(Bloomberg) -- Income was surging for U.S. households while the national poverty rate fell in 2019, indicating the finances of many Americans were improving before the Covid-19 pandemic upended the U.S. economy and threw millions out of work.

Median, inflation-adjusted household income increased 6.8% last year to $68,703, according to annual data released Tuesday by the U.S. Census Bureau. The poverty rate fell by 1.3 percentage point to 10.5%, the lowest in data back to 1959 and the fifth straight decline.

The data help flesh out the picture of American families’ economic health during times when the jobless rate hovered near a half-century low of 3.5%. Since then, the pandemic put tens of millions out of work and exacerbated existing inequalities, with lower-wage workers at places such as hotels and restaurants facing the brunt of job losses.

The government’s stimulus checks and extra $600 a week in jobless benefits helped soften the blow, supporting incomes and spending amid widespread unemployment. As a result of this assistance, researchers found poverty actually declined in the April-June period compared to the pre-pandemic January-February period.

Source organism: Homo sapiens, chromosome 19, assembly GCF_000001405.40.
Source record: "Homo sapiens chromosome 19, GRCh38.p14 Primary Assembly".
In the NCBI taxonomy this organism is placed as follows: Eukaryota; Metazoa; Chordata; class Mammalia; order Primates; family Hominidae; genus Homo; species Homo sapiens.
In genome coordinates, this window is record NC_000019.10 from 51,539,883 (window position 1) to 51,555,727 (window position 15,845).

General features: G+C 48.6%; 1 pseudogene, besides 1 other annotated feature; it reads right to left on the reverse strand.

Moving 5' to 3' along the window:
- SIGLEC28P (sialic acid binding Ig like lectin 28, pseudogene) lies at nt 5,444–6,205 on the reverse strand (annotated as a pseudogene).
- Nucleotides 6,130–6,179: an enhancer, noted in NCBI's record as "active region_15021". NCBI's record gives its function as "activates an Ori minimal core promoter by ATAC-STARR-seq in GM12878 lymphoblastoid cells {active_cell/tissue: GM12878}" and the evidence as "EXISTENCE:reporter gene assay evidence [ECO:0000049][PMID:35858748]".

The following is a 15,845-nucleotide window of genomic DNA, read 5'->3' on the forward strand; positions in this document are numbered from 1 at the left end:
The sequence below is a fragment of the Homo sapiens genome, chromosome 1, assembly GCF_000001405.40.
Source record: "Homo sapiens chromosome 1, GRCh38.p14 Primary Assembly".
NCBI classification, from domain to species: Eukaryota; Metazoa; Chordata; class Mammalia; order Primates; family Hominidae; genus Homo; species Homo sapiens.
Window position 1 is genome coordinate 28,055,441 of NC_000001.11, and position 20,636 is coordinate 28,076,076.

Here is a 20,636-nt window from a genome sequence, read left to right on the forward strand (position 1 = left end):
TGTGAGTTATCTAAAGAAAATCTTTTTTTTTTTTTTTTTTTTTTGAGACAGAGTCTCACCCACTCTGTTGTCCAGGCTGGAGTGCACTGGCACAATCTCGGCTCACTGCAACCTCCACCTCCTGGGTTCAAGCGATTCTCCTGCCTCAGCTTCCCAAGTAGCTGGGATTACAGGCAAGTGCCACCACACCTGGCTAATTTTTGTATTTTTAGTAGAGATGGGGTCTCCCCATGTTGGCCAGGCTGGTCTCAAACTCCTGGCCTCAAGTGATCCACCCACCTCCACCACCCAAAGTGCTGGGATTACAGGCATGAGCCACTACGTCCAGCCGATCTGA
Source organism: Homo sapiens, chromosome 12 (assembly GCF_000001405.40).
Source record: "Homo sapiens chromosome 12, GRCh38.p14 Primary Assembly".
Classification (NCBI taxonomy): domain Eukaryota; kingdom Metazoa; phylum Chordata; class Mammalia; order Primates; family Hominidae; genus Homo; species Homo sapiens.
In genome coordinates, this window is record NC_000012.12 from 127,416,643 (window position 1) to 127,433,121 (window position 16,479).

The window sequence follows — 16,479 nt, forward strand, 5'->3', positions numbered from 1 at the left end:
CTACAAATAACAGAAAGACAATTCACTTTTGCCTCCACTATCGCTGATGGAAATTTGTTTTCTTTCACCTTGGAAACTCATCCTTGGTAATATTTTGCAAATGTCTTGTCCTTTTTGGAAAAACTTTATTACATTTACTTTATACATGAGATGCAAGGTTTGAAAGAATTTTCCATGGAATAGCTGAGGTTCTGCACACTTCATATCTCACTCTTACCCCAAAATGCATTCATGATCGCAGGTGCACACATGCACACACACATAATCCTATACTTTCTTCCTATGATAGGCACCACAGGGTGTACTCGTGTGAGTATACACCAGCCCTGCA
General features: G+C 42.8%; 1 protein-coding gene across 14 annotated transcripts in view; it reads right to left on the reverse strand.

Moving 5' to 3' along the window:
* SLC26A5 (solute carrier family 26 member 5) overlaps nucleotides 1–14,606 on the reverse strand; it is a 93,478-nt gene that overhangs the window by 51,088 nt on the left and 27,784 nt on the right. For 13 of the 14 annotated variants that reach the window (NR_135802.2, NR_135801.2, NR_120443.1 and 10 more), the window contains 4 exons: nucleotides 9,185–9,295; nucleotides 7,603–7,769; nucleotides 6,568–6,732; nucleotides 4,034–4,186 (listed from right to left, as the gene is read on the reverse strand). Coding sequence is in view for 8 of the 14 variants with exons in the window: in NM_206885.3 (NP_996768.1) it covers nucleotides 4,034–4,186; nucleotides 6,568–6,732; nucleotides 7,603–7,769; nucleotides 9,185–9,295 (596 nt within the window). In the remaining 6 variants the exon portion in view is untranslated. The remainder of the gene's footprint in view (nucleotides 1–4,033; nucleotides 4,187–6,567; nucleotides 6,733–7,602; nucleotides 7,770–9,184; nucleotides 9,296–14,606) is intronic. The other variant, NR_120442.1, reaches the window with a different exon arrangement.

But that government assistance proved to be temporary -- with the supplemental jobless benefits expiring in July -- and lawmakers are at a standstill over another stimulus package. The same researchers also found poverty rose by a full percentage point for July and August compared with April to June.

The female-to male earnings ratio as well as the Gini index, a measure of income inequality, were not statistically different from the prior year, according to Census.

Tuesday’s report also showed the share of Americans without health insurance amounted to 8%, or 26.1 million people, in 2019. The reality likely looks worse today, given that in America, losing one’s job also frequently means losing one’s health insurance. Millions are estimated to have lost their health coverage since the onset of the pandemic.

©2020 Bloomberg L.P.